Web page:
Rice Country

A couple of weeks ago, Randall “Cass” Mutters took Rob, Mike, and me on a tour of the rice industry in Northern California. Cass is the rice farm advisor at UC Cooperative Extension, Butte County with an office just down the hallway of my own. According to www.calrice.org, 95% of the state’s rice is grown north of Sacramento – my region. About 2 million tons of rice is produced annually.  Driving around the area always made me wonder about rice production, especially because of the oddity of seeing fields of standing water. Northern California is notorious for the lack of rain in the summer, so it…

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Future

There is so much we can do in the future. During the formation of the BeeInformed Partnership, Dennis approached Marla about taking the Bee Team under its umbrella. Dennis wanted people on the ground to work hands-on with beekeepers in northern California. Marla and I were all too excited at the prospect of being a part of BeeInformed. For one, I get two new team members, Rob Snyder and Mike Andree, who just arrived last week. They are great guys and experienced samplers, so working with them out here should be lots of fun and go smoothly. BeeInformed will also fund the analysis of virus…

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Present

I never thought I would get sick of listening to classic rock, but I did on the three day drive from Minneapolis, Minnesota to Chico, CA on a road trip with my dad. It is his favorite music, and since he was generous to come with me we listened to whatever he wanted. It was a small price to pay for his company and driving help. We left Minnesota and her terrible winter on December 1st. I was hoping to make it out of state before snow hit, but we were far too late. Our cross-mid-country trip took three days and about 2,500 miles. I…

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Origins

On this blog, I will share the work I am doing with bee breeders in Northern California. However, I would to give a more complete story through a three-part blog of how I got here, what I am doing now, and where I hope this project will go. Origins Bee breeding if the most interesting part of beekeeping. There is so much to learn with all the complexities of how to choose breeder queens, how to maintain lines, and different ways to use the bee’s biology to raise new queen bees.  I was one of Dr. Marla Spivak’s students at the University of Minnesota, and…

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Weather in Northern California

Beekeepers are farmers. And like other types of farmers, beekeepers depend. on the weather. And this was a particularly stressful year for weather. Queen season started out with temperatures much lower than normal and rainy in February and March. The problem with the poor weather is the queens that normally would go out and mate did not have a single day nice enough to fly, resulting in beekeepers not being able to cage mated queens to sell. The queens had to wait two weeks until they could mate, putting the bee breeders two weeks behind their normal schedule. They had to push queen orders back,…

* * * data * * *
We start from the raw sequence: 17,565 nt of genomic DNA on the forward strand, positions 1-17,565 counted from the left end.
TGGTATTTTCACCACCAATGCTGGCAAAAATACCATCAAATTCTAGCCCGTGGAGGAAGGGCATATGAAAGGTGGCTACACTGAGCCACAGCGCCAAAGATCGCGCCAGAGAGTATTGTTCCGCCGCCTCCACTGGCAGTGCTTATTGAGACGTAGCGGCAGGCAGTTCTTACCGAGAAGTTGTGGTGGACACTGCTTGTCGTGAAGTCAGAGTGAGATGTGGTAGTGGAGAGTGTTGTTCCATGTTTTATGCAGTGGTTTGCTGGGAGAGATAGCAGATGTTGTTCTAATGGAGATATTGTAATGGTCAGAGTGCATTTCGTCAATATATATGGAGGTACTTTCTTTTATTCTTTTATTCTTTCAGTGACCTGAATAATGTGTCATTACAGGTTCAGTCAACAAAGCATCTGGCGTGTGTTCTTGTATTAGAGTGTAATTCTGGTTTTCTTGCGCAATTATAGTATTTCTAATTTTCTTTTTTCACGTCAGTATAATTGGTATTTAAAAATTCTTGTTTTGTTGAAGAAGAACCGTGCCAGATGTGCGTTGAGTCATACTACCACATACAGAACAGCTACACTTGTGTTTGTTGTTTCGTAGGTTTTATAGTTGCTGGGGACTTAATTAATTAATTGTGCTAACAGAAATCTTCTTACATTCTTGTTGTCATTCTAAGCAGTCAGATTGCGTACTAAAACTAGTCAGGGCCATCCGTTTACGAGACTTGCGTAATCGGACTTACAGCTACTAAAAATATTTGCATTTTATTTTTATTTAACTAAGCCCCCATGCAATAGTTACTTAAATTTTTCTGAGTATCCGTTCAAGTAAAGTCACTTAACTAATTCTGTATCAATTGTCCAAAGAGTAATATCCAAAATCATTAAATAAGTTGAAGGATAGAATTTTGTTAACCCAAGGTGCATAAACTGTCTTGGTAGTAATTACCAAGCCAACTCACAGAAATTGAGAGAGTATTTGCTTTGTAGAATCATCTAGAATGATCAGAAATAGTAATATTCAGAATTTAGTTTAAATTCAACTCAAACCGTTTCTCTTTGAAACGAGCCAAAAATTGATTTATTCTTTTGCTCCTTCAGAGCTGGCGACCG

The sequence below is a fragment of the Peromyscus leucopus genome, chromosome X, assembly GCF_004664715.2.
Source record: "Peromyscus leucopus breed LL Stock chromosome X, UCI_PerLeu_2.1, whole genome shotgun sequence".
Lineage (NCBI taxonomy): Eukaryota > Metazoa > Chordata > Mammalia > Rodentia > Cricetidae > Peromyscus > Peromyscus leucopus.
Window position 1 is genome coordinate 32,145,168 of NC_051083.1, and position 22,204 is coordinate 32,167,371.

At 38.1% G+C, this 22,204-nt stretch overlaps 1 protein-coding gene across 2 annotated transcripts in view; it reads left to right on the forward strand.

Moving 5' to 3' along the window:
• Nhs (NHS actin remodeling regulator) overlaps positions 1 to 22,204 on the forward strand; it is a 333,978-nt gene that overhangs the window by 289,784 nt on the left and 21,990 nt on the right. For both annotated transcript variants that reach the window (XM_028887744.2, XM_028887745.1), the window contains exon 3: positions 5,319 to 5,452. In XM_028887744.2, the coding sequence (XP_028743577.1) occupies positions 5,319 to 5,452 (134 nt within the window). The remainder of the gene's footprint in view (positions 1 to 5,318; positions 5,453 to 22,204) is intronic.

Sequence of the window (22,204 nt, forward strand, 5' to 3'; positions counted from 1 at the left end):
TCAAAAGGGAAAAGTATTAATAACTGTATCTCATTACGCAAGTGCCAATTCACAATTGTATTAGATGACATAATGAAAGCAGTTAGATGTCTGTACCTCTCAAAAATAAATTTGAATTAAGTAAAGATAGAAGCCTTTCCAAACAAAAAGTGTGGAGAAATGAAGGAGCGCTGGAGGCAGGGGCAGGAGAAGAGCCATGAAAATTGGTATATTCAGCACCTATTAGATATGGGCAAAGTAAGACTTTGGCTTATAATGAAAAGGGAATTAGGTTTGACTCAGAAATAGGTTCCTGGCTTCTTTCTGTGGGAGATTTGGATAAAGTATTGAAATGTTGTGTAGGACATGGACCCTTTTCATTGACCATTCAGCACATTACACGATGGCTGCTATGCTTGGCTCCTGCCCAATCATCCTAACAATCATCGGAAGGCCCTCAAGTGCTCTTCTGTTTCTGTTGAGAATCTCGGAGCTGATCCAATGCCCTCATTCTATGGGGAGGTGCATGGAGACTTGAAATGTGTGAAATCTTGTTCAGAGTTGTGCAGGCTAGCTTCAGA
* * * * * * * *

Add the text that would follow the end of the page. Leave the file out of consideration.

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Nosema

Nosema. This gut fungus is still a mystery to me. The more I sample, the less it seems to make sense. I take samples for Nosema, analyze them, and provide the results to the beekeeper. The idea is to provide hopefully useful information to help with treatment decisions or decisions on choosing breeder. However, when I provide the beekeeper with the results, I do not know what to tell them. Nosema levels just don’t seem to correlate with colony health: huge and healthy colonies can have 30 million spores per bee. I don’t even know what levels are considered to be high or potentially damaging. Or even if…

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Catching Queens

This week I spent some time with Leonard Pankratz and his crew catching queens. It was a bit chilly and cloudy in the morning, but about noon the clouds parted and it got to be about 75 and sunny. I worked in a sleeve-less shirt and veil-less along side Linda Pankratz. After the unseasonably cold and rainy beginning to this years queen breeding season that set everyone back about two weeks, it was fantastic to work in the sun catching some lovely queens and absorbing the sun.

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Katie Reports from the Field

The other day I did hygienic testing on Buzz Landon’s colonies while they were in the almonds. He brought his two little boys on the day we checked the test. They wore little mittens to protect their hands, but couldn't resist taking them off to poke at the bees. We rode around from pallet-to-pallet on a golf cart that the kids adored and would always yell for their dad to go faster. Buzz would occasionally let them puff smoke on the bees. He laughed and asked me “How many dads do you think let their kids smoke?”

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